Bowling alone : the collapse and revival of American community

by Robert D. Putnam

Paper Book, 2001




New York : Touchstone, 2001


"Putnam's work shows how social bonds are the most powerful predictor of life satisfaction. For example, he reports that getting married is the equivalent of quadrupling your income and attending a club meeting regularly is the equivalent of doubling your income. The loss of social capital is felt in critical ways: Communities with less social capital have lower educational performance and more teen pregnancy, child suicide, low birth weight, and prenatal mortality. Social capital is also a strong predictor of crime rates and other measures of neighborhood quality of life, as it is of our health: In quantitative terms, if you both smoke and belong to no groups, it's a close call as to which is the riskier behavior."--BOOK JACKET.

Media reviews

''Many Americans continue to claim that we are 'members' of various organizations,'' as Putnam writes, ''but most Americans no longer spend much time in community organizations -- we've stopped doing committee work, stopped serving as officers and stopped going to meetings. And all this despite rapid increases in education that have given more of us than ever before the skills, the resources and the interests that once fostered civic engagement.'

User reviews

LibraryThing member MeditationesMartini
I'm doing my best not to hold sundry of Putnam's shortcomings against him: first, there is entirely too much corrobrating evidence and statistical detail on the decline of social capital for readers of a putatively generalist book that wants to change real things in real America (we just want the flashiest factoids, some reassurance that there's more where that came from, and then on to the discussion); second, though it was perhaps inevitable, he misreads the internet as TV 2.0 (it was 2000) and doesn't anticipate the complex effects of social media; third, he has little in the way of prescriptions (though of course neither do I); and there are lesser ones like his failure to consider more than two racial-cultural groups (black and white, of course) and a kind of general tone of bringing dark tidings that just, I dunno, I was 20 in 2000 and I think we were all very aware that neoliberalism was bringing losses of community with the increases in individual consumer/lifestyle freedom, but I guess Putnam was older and writing to many of his generation who perhaps had a bit of false consciousness and were repairing picket fences on the sunny suburb of the heart and not looking around and realizing how dire things had become. Watching "Friends" instead of seeing friends, as one of P's better oneliners goes.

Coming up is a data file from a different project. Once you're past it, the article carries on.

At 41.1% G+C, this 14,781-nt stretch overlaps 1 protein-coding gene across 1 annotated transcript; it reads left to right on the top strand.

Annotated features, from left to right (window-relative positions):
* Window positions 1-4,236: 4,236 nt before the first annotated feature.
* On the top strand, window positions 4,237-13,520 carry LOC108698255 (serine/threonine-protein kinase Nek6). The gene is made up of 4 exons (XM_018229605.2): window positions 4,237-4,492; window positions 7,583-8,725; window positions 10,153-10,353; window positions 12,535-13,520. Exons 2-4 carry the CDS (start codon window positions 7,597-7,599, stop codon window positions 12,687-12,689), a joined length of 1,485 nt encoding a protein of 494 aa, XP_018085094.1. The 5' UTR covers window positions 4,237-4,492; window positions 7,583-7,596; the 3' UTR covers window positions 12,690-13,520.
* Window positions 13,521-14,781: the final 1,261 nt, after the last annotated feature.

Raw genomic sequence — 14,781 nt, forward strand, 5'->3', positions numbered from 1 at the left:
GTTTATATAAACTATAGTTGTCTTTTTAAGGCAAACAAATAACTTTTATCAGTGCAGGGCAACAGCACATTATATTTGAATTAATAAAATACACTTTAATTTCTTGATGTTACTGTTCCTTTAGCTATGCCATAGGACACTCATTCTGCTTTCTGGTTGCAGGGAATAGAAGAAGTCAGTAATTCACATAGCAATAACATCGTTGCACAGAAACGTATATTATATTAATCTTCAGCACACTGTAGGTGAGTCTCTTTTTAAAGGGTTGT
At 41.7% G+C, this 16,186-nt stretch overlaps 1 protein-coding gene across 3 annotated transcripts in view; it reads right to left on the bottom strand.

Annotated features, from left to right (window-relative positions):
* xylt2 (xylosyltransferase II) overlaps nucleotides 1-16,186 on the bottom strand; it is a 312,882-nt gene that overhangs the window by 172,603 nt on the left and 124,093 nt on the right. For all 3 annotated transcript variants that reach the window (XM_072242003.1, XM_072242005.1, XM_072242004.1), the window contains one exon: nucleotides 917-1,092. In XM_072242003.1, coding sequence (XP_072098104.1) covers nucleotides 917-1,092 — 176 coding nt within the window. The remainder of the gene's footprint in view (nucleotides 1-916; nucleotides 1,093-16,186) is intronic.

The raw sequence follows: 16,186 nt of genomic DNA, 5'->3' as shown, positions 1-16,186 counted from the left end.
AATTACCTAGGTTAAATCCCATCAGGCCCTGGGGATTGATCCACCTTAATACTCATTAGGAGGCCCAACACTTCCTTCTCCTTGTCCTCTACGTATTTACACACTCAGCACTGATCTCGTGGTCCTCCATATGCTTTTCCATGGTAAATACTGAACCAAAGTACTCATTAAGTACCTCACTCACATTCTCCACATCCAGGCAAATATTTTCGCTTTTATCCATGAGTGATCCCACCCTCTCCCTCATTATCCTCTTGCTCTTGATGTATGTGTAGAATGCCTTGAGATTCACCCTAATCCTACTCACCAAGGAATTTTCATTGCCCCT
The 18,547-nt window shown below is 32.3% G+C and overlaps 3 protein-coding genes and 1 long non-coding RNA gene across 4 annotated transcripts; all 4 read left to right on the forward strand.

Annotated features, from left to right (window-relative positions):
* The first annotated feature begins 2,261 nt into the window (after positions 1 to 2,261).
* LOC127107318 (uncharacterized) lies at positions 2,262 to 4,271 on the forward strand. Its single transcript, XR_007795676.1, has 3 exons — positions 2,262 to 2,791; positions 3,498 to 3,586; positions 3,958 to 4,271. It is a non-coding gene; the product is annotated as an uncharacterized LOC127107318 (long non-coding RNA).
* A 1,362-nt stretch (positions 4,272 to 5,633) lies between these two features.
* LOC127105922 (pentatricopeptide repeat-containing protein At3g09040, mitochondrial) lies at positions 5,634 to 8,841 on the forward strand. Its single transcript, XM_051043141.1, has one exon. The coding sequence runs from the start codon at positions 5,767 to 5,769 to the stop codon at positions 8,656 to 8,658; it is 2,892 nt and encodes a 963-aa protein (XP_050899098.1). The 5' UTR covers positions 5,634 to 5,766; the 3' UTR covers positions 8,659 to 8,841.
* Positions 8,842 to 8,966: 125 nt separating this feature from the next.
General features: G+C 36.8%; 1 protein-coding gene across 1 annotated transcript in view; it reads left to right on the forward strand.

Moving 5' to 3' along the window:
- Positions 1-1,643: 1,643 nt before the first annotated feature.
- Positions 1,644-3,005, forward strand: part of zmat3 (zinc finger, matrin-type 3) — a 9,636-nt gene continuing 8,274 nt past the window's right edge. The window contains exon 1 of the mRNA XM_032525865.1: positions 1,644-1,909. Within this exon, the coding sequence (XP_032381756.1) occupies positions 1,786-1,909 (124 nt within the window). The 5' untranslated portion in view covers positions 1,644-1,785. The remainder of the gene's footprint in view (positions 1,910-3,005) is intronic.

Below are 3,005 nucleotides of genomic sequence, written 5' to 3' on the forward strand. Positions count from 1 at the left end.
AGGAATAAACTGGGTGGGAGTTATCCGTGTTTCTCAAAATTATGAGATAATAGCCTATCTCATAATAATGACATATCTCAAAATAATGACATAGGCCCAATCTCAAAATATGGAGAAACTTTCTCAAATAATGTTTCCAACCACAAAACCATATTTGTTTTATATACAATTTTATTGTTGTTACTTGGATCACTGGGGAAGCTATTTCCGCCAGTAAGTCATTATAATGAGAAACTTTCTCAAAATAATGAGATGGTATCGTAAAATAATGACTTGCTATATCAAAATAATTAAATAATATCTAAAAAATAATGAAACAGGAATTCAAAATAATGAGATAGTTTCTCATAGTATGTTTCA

No, I am not going to over-fuss and walk out about these things, because the empirical scholarship is certainly there as a base and then on top of that this is a rallying cry, a histology (back to the last time things got this bad in the US, in the "Gilded Age" of the late 19th century, giving rise to new forms of community action, organization-based dogooderism, etc., in the "Progressive Era" of the early 20th), an etiology (TV is huge, which is why a proper treatment of the lonely crowded internet as a complex development is key; so are commutes; so are women working outside the home … and the book does do a good if perfunctory job reminding us that social capital too has its potential price in social repression a la the 1950s--and if our social capital is rising again now I would say that it is coming with new orthodoxies, no longer fifties monolithic but multiple and parallel as our likeminded communities are), and a polemic on the seriousness of the effects of the loss on our democracy, our economies, our happiness, our schools, our health. It does these things well, and they are important things. It'll be pretty clear to you which parts you can skim.
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LibraryThing member piefuchs
I classify Bowling Alone, which discusses that decline of "social capital" in the US, as part of my pregnancy reading. I have been wanting to read it for quite some time, but the thoughts of the isolation of not being at work for a longish time, and the idea of the different life my child would lead growing up near Boston, rather than in small town NS, inspired me to final bend the bindings. What I discovered was a very well written and exceptionally well researched book. Bowling Alone is a rare "artsy" book in which the author start with a premise and provides data to support or refute his own premise. While none of the ideas he come up with are at all new, the manner in which he addresses the growing problem of lack of trust between citizens through prioritizes his ideas based on data certainly is.